Skip to main content

Ugly sentiments are totally lacking in class and style. . .

Country singer Taylor Swift's childhood home in Wyomissing, Pennsylvania.

Resentment and envy are ugly, ugly things.  As the old saying goes, if you have nothing nice to say, don't say anything at all.  The nasty tone of multitudinous remarks left by commentators today on Yahoo -- in connection to a story about singer Taylor Swift's childhood home, described as a "mansion" -- make my blood boil.  And I'm not even a fan of Ms. Swift or her music.  But let's get a few things straight.

This is a very nice home in an upper middle-class area just outside Reading, Pennsylvania, clearly taken care of and maintained very well.  Some other families in the area even live in renovated 200-year-old fieldstone farmhouses with the barn and outbuildings intact.  And still others have a couple of horses.  What?  Shock!  Horror!  Gasp!  Horses?  The nerve!  

Anyway, you'll find many examples of both types of houses in SE Pennsylvania and elsewhere in nicer areas throughout the Middle Atlantic and Northeastern regions of the United States.  You'll also see similar types of houses like the one shown above in certain well-preserved, nicer urban areas, or their suburbs, in other parts of the country.  But Ms. Swift's childhood home is hardly a mansion, and it's hardly the kind of place lived in by "the rich." Upper middle-class educated professionals with some grooming and taste, yes.  

Resenting someone because he or she enjoyed a pleasant upbringing and did not come from the streets is bad enough.  Actually giving voice those kinds of opinions in a very broad, public forum and going on to lay all of one's own problems at the feet of someone else is mean (in at least two senses) and just plain crass.  And that's putting it mildly.  Let's work to stop ourselves before we behave in a similar fashion, ok guys?  It's not attractive.  Unless of course you  somehow think the world owes you something.  Let's do our utmost not to be like that.

For average guys working to kick up their personal style a few notches, it's always a better idea to keep any seething, festering resentment about someone else, and the remarks it might generate, to themselves.  If you want to write and distribute a manifesto identifying the vast litany of societal ills you perceive, fine.  So be it.  Grow your hair out, move to Latin America (or these days, Egypt), and start another Revolution.  Otherwise, let it go and work to make your own immediate life better in whatever way that might be.  Without taking to the streets and looting or burning others' property.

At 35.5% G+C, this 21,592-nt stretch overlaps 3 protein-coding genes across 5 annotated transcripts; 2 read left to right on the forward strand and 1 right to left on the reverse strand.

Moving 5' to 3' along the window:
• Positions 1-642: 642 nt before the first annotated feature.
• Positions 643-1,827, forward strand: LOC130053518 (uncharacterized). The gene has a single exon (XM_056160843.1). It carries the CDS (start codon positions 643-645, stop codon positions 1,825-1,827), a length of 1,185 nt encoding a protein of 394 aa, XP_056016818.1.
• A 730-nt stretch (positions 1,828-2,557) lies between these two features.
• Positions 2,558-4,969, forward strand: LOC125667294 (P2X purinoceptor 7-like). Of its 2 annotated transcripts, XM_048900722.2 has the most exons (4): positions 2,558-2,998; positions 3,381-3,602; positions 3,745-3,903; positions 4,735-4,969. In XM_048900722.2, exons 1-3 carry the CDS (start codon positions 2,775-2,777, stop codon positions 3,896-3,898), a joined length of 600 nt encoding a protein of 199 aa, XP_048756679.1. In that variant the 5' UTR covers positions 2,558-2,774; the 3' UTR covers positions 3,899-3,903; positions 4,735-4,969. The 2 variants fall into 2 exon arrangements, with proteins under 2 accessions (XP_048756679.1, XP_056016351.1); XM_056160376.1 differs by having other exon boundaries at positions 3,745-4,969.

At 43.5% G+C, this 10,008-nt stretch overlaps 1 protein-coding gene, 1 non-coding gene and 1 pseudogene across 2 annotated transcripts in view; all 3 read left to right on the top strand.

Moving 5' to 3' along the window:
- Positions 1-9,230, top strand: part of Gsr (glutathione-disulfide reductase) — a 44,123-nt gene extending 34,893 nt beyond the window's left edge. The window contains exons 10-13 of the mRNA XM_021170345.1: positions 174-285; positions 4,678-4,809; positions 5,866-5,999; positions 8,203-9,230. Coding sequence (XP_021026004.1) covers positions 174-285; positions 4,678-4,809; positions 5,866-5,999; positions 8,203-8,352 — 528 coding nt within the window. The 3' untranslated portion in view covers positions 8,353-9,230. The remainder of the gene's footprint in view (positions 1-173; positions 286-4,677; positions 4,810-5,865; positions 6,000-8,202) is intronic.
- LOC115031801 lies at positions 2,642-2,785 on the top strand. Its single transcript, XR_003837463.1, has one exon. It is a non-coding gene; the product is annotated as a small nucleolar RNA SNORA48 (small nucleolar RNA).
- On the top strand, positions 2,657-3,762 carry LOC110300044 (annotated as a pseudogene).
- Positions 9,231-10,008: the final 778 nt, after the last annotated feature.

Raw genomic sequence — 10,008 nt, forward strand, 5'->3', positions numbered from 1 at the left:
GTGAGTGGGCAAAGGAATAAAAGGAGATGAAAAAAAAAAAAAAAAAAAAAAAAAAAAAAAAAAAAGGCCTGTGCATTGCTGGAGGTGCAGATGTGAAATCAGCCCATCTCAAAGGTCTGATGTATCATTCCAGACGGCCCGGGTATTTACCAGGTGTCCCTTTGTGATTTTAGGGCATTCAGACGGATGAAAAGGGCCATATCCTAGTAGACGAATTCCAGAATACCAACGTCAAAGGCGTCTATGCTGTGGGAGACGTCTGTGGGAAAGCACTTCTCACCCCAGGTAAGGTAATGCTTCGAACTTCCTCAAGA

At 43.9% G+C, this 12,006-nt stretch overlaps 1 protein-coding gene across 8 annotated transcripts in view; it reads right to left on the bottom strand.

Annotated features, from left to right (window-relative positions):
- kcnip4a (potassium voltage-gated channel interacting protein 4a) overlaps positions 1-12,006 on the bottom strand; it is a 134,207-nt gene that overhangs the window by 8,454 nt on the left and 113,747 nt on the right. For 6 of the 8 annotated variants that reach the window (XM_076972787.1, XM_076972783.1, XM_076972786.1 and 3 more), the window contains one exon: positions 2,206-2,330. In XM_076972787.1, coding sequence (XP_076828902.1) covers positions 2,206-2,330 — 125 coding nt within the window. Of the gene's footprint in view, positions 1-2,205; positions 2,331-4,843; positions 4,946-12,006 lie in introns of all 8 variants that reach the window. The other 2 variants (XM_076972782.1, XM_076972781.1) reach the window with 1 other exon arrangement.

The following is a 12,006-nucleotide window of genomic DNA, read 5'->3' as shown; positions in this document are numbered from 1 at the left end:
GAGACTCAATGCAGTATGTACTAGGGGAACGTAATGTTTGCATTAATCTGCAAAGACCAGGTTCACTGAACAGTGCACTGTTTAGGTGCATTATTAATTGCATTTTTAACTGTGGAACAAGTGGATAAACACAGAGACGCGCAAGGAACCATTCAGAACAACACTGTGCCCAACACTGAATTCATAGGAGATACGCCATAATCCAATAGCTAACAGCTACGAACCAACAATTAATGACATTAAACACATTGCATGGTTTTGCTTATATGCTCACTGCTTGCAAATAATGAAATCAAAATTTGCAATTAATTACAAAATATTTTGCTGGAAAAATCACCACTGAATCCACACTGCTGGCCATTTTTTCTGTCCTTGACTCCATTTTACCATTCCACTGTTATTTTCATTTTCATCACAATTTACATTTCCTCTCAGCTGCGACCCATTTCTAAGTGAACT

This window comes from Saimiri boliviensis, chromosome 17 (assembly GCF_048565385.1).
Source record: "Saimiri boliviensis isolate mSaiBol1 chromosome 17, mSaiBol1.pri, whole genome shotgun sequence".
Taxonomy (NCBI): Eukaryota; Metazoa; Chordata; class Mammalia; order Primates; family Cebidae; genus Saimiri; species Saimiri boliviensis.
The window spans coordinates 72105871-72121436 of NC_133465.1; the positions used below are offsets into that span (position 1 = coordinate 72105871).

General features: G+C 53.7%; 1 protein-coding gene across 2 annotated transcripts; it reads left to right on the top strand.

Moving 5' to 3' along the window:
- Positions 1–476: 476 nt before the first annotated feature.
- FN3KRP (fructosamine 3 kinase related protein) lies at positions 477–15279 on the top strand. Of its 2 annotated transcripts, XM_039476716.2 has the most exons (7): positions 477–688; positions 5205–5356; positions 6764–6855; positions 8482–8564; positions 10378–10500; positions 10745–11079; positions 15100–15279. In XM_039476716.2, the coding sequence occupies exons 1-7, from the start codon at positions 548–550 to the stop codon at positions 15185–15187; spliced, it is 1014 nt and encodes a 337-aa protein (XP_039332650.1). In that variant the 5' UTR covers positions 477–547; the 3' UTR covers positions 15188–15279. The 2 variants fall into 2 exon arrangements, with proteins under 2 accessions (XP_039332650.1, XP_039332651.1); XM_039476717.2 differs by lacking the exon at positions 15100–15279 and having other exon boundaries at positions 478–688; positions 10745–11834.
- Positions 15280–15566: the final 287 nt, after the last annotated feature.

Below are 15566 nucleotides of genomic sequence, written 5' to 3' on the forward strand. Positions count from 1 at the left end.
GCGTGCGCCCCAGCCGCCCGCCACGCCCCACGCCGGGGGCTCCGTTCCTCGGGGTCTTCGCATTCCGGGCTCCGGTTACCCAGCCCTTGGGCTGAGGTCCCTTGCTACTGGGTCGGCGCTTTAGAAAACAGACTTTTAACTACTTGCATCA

If, however, we want to come across as more groomed, stylish, and urbane in our attitudes and actions, it's far preferable to keep our mouths closed.  Unless we can contribute to the general conversation, or even societal discourse, in a positive way.  Life is too short to grind away and moan about how others are somehow the root of society's problems because they were fortunate enough to have a fairly pleasant childhood.  As we began this post, let us end it.  If you have nothing nice to say, then don't say anything.


  1. For once I do know who Taylor Swift is because daughter no 2 likes her. The bottom line is that there is a v ugly section in our society who contribute nothing and who are the first to hurl abuse and invective. They have always been with us but with the advent of social media the troll really has come into their own. For teenagers who read this trash it really has an impact and regretfully they do not always have the maturity and sense to firstly not read it and secondly disregard it. The reintroduction of the public stocks would be my solution. Taylor Swift rarely enters my orbit but here she has my deepest sympathy. And as a side issue her parents house is v pleasant but lets get realistic here it is hardly in the mansion catagory.